You can find Part 1 of the Plug in Prius interview with Andrew Bell here.
You're planning on going to all-electric in the future, and getting solar panels (cheers to that, btw!). Are you planning to get a different vehicle for that, or use the Prius?
Well, I think I will be hanging on to the PHEV Prius for a while yet. I've only got about another year to go for the conversion to pay for itself had I kept my old truck on the road. After that those savings would go towards paying for the solar array system to offset the charging of the PHEV system plus the energy demands of our house. It is pleasing to see the auto manufactures now feel they have to compete with each other in terms of electric cars after most of them said no one wants them. It would probably be another three years or so before I go full electric and will be very interesting to see what is on the market them. If there is not something that I like a gas to full EV conversion may be on the cards too.
I'm wondering how modifications to your Prius have affected things like warranties - I think people are worried about that. I don't know if you had financing for your Prius at the time you modified it, but if so, was that something that was affected by the conversion? (sorry to be nosy; )
The Magneson-Moss Warranty Act prohibits Toyota from voiding my warranty unless they can show that the PHEV conversion damaged my car. It is highly unlikely that the Enginer kit would affect the original design of the vehicle because the interface is simple and far less intrusive than other PHEV technologies. I love what other PHEV technologies are able to accomplish but invalidating the Toyota warranty wasn't going to work for me, even less so with my wife if something "bad" happened!
There was only a $6000 difference between the Prius and sale of my truck so it was just tacked on our existing line of credit which has a very low interest rate.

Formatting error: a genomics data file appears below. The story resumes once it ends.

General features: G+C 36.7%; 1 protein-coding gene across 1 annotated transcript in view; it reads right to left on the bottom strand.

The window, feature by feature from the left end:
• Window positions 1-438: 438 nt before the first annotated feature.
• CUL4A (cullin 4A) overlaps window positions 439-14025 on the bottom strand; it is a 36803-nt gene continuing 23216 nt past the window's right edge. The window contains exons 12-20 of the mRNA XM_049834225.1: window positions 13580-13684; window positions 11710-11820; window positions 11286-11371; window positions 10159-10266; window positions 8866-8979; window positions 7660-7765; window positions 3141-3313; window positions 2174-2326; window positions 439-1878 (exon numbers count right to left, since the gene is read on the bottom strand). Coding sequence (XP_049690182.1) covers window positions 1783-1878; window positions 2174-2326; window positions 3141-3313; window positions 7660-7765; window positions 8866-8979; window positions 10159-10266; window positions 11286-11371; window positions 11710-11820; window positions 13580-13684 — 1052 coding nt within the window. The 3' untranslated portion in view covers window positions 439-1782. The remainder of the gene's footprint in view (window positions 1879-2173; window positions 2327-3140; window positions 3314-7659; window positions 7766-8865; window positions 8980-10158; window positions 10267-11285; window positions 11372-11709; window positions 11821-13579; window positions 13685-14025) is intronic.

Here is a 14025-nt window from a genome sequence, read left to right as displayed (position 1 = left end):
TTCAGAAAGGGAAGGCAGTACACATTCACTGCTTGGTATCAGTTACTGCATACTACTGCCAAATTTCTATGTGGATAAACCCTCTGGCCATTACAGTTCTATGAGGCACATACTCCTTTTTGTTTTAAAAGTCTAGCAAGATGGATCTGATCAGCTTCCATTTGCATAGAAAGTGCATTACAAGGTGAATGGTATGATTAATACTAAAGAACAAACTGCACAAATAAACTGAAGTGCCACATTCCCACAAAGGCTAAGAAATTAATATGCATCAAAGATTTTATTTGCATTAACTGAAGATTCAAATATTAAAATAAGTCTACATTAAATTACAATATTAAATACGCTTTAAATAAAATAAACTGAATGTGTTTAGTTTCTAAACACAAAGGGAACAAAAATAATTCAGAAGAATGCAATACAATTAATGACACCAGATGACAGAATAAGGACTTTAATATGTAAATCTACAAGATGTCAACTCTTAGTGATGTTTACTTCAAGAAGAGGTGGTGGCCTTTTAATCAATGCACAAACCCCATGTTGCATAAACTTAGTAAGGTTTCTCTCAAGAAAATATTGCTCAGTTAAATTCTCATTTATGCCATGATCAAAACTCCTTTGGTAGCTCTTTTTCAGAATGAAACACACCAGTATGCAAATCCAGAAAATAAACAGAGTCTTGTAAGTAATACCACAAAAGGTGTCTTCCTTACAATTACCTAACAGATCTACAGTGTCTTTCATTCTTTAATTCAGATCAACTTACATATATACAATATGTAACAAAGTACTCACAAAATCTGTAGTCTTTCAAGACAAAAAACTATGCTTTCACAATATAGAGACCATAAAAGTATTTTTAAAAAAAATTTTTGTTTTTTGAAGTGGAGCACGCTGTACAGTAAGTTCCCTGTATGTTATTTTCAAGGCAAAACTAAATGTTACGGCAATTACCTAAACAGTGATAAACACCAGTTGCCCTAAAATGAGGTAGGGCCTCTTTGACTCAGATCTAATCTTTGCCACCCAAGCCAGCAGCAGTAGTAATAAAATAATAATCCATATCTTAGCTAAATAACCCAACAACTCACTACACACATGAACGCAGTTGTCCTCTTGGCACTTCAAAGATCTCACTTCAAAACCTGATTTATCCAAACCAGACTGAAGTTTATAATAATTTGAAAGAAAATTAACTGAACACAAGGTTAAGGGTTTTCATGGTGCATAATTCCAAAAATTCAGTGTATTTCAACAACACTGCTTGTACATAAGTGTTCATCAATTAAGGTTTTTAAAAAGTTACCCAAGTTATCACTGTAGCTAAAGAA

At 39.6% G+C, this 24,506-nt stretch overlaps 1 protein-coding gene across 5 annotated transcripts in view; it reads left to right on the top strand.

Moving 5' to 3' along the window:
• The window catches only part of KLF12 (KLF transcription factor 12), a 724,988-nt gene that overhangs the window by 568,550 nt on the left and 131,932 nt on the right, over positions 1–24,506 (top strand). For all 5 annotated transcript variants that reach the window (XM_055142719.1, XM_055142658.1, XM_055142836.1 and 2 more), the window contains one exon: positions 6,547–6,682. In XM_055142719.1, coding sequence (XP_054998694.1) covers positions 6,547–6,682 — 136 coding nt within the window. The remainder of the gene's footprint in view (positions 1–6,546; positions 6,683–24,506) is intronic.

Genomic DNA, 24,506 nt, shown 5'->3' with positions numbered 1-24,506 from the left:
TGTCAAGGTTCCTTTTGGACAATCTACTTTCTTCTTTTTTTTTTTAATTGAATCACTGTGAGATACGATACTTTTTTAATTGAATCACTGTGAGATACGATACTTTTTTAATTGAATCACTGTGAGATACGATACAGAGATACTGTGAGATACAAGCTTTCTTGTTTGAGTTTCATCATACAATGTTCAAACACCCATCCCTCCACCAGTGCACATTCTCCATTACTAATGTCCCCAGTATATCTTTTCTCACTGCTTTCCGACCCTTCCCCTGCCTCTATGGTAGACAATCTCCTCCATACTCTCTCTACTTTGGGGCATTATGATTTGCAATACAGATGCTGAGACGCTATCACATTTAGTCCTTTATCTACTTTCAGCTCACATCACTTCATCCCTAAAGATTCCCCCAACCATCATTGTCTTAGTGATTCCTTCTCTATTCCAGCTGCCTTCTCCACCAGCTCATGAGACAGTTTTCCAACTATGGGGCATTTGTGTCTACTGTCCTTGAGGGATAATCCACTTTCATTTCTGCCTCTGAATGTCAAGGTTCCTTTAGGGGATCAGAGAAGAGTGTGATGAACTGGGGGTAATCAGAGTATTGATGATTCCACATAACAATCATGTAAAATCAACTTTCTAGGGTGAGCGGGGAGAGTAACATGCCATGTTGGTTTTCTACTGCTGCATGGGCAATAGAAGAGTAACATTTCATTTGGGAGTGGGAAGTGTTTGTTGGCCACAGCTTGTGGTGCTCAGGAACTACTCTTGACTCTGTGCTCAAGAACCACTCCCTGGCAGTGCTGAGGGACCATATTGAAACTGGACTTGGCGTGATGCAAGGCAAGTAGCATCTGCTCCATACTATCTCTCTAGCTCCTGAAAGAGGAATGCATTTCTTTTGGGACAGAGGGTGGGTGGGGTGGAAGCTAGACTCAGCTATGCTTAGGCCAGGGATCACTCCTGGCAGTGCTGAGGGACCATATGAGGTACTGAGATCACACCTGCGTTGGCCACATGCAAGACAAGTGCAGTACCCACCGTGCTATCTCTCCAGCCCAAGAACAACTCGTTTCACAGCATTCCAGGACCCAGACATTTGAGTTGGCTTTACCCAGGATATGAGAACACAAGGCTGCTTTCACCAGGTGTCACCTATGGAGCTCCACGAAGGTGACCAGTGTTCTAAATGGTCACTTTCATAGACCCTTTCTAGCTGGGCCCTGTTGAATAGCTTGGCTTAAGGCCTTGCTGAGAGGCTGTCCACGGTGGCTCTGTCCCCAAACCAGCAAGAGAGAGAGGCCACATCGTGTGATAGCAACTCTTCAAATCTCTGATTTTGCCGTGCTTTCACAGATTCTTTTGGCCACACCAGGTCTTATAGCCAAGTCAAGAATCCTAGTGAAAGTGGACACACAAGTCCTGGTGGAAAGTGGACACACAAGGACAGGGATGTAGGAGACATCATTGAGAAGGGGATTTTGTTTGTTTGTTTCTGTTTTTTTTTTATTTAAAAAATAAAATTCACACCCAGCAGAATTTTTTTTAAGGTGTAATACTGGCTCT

How much weight did the modification add to the Prius? Does it affect handling at all?
The Enginer PHEV system weighs about 180 pounds so it like having a full sized adult stuffed in the back of my car. This is a great benefit for our long Alberta winters! It adds better traction in the snow and icy road conditions.
Andrew, tell me about the Prius-and-goat picture. I'll bet there's a story there!
The goat picture was taken in Jasper National Park last summer during a camping trip. They didn't hug me like the Nissan LEAF polar bear though....; )
The neat thing was that I could charge up the PHEV system at our campsite and drive up to the wildlife in EV mode, as you have to slow right down when wildlife are spotted; they didn't seem as skittish with the silent Prius.
Really?? That is so cool about being able to charge your car and use it in EV mode and not scare the animals.
You have the option to drive your car in 100% electric mode, then? How much range do you have with no gas at all? What happens at the end of the range if you don't switch your car out of EV mode?
The best way I like to describe the capability of the system is as to what level of torque is placed upon the car. if it is under a certain point (flat ground, slightly downhill and under 60km/h) I can usually get it into 100% EV. Under these driving conditions I could theoretically get 20 miles on EV. In real world driving conditions though this has yet to happen.
I am rather suspicious of Toyota claiming 15 miles in pure EV with the 2012 PHEV. using the synergy drive system I have yet to see this done on any review videos that I have seen. I hope that I am wrong, but If this not truly possible with their new car then this makes me feel even better spending 10K to have a PHEV and not over 40K for the 2012 Prius PHEV.
Once the energy has been depleted from the Enginer system then my car is just a normal hybrid. This is a great feature of this setup, it's not invasive, it could be taken out, kept and just sell the Prius as a normal Prius Hybrid if I wanted to. The other thing I appreciate about the system that has come to light lately in respect to the Tesla 'bricking' situation. Both the Toyota Synergy Drive system and Enginer have a self preservation backup and will not allow me to fully drain the batteries.
(Editor's Note: In 2018, this is no longer an issue in either the Prius - total EV mode is perfectly routine - or the Tesla - the battery brick days are behind us. Progress!)
Thank you for taking the time to talk with us about your plug-in Prius, it's really cool.
Thank you, Lynne, for giving me this opportunity to share my story!
Visit Andrew's PHEV website for more details.
Go to Part 1 of Plug in Prius
Back to Hybrid Electric Cars.